The class was part of the ICE Center for Food Media’s “An Evening With…” series, designed to give students a chance to have a casual, informal discussion with food media luminaries. During these classes, professionals such as Saveur Editor-in-Chief James Oseland and New York Times writer and editor Amanda Hesser discuss their lives and careers, as well as the challenges and rewards of their jobs, changes and trends in the industry and much more. As a successful editor and food world star, Fairchild is a unique position to comment about the world of food media.
Fairchild joined Bon Appétit as an editorial assistant in 1978, and after rising through the ranks, she was promoted to Editor-in-Chief in 2000. The same year, she was also inducted into the James Beard Foundation’s “Who’s Who of Food and Beverage in America.” At the helm of Bon Appétit, she authored three books: The Bon Appétit Cookbook, The Bon Appétit Cookbook: Fast Easy Fresh and Bon Appétit Desserts: The Cookbook for All Things Sweet and Wonderful. Now, Fairchild has taken a turn in her career. The world of magazine publishing is in a state of flux, changing rapidly to new formats on the web and social media. In September, it was announced that Bon Appétit would move their offices from Los Angeles to New York, and Fairchild would step down.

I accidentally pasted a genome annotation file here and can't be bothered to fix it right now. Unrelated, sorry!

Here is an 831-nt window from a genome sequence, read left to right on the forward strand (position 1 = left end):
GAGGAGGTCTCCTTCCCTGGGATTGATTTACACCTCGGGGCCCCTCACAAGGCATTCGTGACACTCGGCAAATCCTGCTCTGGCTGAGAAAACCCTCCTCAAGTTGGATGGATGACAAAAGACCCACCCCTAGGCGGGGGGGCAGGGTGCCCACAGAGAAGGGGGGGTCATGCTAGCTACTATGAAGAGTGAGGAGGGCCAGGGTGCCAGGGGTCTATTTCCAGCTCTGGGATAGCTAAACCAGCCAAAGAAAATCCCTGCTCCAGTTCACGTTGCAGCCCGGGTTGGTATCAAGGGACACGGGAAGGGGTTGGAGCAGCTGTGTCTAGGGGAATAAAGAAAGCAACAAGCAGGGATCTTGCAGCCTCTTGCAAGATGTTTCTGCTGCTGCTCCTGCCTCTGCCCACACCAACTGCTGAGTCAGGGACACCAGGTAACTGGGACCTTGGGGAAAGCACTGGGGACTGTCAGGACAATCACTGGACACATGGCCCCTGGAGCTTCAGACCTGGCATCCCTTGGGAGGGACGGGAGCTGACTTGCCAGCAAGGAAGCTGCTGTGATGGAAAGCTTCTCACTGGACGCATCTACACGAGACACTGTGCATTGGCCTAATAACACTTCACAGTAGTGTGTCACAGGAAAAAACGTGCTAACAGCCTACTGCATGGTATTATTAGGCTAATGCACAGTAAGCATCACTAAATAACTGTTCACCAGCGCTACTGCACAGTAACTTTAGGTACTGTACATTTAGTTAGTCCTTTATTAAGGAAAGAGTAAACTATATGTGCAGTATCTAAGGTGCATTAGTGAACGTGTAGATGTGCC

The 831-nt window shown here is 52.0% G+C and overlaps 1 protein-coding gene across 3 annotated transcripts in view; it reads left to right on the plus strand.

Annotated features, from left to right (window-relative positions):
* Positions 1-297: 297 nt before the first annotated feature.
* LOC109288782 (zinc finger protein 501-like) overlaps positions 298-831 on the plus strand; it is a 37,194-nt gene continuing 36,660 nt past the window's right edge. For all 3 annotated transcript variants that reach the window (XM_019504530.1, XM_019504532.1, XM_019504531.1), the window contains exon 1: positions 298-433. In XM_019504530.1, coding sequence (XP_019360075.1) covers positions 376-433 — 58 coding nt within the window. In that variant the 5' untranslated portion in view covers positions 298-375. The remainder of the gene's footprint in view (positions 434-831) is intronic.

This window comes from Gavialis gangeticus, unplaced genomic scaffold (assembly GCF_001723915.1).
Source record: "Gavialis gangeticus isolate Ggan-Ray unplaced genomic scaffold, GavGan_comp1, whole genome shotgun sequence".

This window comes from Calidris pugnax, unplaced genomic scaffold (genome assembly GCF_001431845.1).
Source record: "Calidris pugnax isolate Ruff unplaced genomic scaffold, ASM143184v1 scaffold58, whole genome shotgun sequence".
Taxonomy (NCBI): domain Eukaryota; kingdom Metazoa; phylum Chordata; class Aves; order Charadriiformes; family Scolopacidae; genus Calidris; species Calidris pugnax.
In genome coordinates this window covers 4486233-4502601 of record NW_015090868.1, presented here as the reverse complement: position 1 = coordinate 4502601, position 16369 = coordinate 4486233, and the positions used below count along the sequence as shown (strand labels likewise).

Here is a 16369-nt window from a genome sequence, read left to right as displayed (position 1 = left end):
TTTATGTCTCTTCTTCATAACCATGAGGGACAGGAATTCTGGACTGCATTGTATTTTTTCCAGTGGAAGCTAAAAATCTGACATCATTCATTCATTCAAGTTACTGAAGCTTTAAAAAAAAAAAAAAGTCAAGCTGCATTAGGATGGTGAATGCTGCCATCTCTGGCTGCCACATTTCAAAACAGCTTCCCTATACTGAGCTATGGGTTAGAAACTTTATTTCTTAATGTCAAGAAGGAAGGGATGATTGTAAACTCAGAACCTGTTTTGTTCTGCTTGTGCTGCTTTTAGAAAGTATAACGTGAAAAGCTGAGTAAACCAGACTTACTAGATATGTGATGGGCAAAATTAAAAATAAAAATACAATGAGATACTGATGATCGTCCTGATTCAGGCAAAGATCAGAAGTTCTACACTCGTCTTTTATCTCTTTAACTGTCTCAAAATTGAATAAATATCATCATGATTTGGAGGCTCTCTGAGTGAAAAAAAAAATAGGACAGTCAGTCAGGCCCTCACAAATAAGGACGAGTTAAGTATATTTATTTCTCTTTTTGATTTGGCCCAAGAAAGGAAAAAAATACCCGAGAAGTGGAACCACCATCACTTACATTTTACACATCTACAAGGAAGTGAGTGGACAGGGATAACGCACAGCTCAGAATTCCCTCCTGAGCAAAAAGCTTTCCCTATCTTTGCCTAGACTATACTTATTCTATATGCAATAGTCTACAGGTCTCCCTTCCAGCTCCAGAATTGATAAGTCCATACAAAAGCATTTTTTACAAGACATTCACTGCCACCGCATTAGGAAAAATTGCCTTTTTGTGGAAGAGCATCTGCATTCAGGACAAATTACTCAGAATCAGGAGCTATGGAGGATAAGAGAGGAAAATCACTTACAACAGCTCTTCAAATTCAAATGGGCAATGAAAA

Just two weeks ago, her 32-year stint at the magazine came to an end. She said, “Right now, I guess I’m just goofing off. I’m going to be tweeting and writing on my blog, but I also want to explore radio, television and teaching.” Fairchild is no slouch at trying her hand at new media. She noted that she has probably seen more change in media in the past five to seven years than in the previous 25. “One of the things I am most proud of at Bon Appétit was that we kept fueling the fire with new voices. We hired Molly Wizenberg of the blog Orangette, which was a great crossover from online to print,” she said. In her new life, Fairchild is excited to be part of new forms of media and try her hand at writing her own blog. She noted that she loves tweeting (follow her @fairchildonfood), saying the 140-character limit forces her to focus and be clean and concise.
During the talk, she listed off at least a dozen different ideas for her blog about her memories and experiences, as well as new food adventures and travels. As for other food writers just starting their own blogs, her advice was to read as much as possible. “Read different types of things: food writing and non–food writing, old writers and young writers, long form and short form pieces. Read as many different voices as you can.”